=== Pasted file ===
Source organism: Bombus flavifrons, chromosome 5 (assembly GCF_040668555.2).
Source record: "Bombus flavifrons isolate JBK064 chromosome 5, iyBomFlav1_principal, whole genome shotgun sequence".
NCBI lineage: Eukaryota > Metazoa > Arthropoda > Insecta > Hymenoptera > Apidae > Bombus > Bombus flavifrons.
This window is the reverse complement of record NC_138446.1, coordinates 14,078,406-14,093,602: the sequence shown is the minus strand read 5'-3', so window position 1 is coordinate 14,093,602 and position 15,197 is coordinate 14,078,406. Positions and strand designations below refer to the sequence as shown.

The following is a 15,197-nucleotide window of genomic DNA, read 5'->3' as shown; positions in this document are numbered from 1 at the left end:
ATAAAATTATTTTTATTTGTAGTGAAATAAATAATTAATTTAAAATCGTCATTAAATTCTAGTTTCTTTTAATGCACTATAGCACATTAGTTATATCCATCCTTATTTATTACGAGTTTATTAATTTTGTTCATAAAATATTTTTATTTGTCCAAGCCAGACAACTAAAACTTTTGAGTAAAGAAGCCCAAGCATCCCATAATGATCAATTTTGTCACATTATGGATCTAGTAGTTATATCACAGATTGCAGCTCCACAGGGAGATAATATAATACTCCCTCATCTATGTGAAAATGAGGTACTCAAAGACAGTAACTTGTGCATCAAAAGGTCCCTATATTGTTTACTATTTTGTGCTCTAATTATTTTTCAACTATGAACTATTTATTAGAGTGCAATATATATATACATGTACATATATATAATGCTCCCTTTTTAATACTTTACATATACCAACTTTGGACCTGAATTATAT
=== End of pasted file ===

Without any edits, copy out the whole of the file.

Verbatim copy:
Source organism: Bombus flavifrons, chromosome 5 (assembly GCF_040668555.2).
Source record: "Bombus flavifrons isolate JBK064 chromosome 5, iyBomFlav1_principal, whole genome shotgun sequence".
NCBI lineage: Eukaryota > Metazoa > Arthropoda > Insecta > Hymenoptera > Apidae > Bombus > Bombus flavifrons.
This window is the reverse complement of record NC_138446.1, coordinates 14,078,406-14,093,602: the sequence shown is the minus strand read 5'-3', so window position 1 is coordinate 14,093,602 and position 15,197 is coordinate 14,078,406. Positions and strand designations below refer to the sequence as shown.

The following is a 15,197-nucleotide window of genomic DNA, read 5'->3' as shown; positions in this document are numbered from 1 at the left end:
ATAAAATTATTTTTATTTGTAGTGAAATAAATAATTAATTTAAAATCGTCATTAAATTCTAGTTTCTTTTAATGCACTATAGCACATTAGTTATATCCATCCTTATTTATTACGAGTTTATTAATTTTGTTCATAAAATATTTTTATTTGTCCAAGCCAGACAACTAAAACTTTTGAGTAAAGAAGCCCAAGCATCCCATAATGATCAATTTTGTCACATTATGGATCTAGTAGTTATATCACAGATTGCAGCTCCACAGGGAGATAATATAATACTCCCTCATCTATGTGAAAATGAGGTACTCAAAGACAGTAACTTGTGCATCAAAAGGTCCCTATATTGTTTACTATTTTGTGCTCTAATTATTTTTCAACTATGAACTATTTATTAGAGTGCAATATATATATACATGTACATATATATAATGCTCCCTTTTTAATACTTTACATATACCAACTTTGGACCTGAATTATAT